1. Lona aa neinala isu a kataru ya ootai. 2. Va esa jotola oto, emodosa heitila junasa po Shinar, ya omagila levo. 3. Esa neinala lo enosairifu, "Daxi, eka eisa leika koposa, ya kusi batei esa." Esa mainola dorixusu lo kopo, ya savi lo suko. 4. Esa neinala katave, "Daxi, eka eisa leika diko ya onapiru yuba evo vuti lo kaisa; ya eka eisa kiki einosarifu, ro eisa mitotilari re lona aa." 5. Bo Lord daxila yu la oki dikoru ya onapiru yuba, emodorusa leikala. 6. Lord neinala, "Ta emodorusa kuala a, ya esa maino isa a; esa lipaku aahe katave. 7. Daxi, eka eisa yata yu, ya juado isa esano, mo esa muzozo enosairifu." 8. Mo Lord totila esa re lona: ya esa kaxila diko. 9. Mo e kikila Babel; hai Lord juadola lona aa isano, ya Lord totila esa re lona aa.

I didn't translate the proper names, mostly because I have not decided if Reisu will have a Terran or non-Terran conworld.

Monday, March 22, 2010


So, my dictionary spreadsheet was getting out of hand. To solve this I created a wiki that serves as a dictionary for Reisu. I'm especially excited about this, because if there's one thing I wanted to avoid it's "word of the day" type posts, for a conlang like this, without a shiny writing system, I simply don't think they are interesting enough. So the wiki let's me share all of the Reisu words with you in an easily digestible way.

One thing with the wiki is it implies that it's being edited by many. Of course this isn't the case with this wiki at the moment, but if you are interested in helping me with upkeep of it let me know. Depending on responses/if I get any I may decide differently.

Friday, March 19, 2010

Hot for teacher

Today I want to talk about one of my favorite youtubers, hotforwords. Her videos highlight the etymology of English words. And as much as I love etymology that's not the only good part of her videos. Well, I think you'll get the idea if you just watch this one:

Thursday, March 18, 2010

Leru, levo, lehaa!

The le in the words above come from the preposition le, which means place or at a specific place. Leru means here. We get -ru from the demonstrative suffix 'close to the speaker'. Levo for there is derived the same way, from -vo. You can also say Levu for 'over there'.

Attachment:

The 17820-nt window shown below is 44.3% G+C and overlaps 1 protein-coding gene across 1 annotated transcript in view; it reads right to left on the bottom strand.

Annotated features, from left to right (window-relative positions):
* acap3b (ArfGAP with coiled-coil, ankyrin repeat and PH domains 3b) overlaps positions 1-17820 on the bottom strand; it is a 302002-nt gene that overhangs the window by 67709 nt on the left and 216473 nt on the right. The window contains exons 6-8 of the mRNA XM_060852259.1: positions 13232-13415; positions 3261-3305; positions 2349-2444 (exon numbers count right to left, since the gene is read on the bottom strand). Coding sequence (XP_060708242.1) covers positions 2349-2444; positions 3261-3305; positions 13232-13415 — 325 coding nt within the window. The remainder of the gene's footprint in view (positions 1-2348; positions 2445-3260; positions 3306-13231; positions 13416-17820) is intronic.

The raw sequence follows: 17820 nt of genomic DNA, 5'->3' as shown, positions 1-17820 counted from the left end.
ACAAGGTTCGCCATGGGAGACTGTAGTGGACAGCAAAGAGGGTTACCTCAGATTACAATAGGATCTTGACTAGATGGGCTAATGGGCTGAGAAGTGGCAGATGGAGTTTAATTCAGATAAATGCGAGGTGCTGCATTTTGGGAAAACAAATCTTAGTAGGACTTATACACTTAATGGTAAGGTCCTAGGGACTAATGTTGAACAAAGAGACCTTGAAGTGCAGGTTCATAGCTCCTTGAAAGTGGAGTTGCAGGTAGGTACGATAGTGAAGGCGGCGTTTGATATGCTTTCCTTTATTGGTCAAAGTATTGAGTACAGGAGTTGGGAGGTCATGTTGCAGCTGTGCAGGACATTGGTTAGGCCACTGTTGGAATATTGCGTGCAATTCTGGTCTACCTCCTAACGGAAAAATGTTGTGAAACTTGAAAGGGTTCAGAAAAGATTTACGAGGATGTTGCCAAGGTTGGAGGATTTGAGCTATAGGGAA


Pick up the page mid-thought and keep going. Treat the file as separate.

Aa means all, every or whole. So lehaa means everywhere. With the same logic, leze means nowhere because ze means no, none or not. Ze negates nouns, where 'u' negates verbs.

You can also make these words with the third person pronoun e. An 'H' is inserted with two vowels come together, and dipthong isn't appropriate. So everything is ehaa and eze is nothing. Sometimes ehaa and eze are used for 'everyone' and 'no one' as well, but if you want to specify a group of people you can use the words emodohaa and emodoze. Emodo means person.

Always and never are formed the same way with the word kata for time. So always is katahaa and never is kataze. Kataru is now, katavo is then and katave is a farther away then.

The plural suffix -sa isn't usually needed on the -aa and -ze words because it's implied. The suffix -sai can be added to mean that the things in the group are different from each other. For example the difference between 'emodohaa' and 'emodohaasai' is 'all the people' and 'all the peoples' respectively.

Here's a handy table
HereLeruThis thingEruNowKataru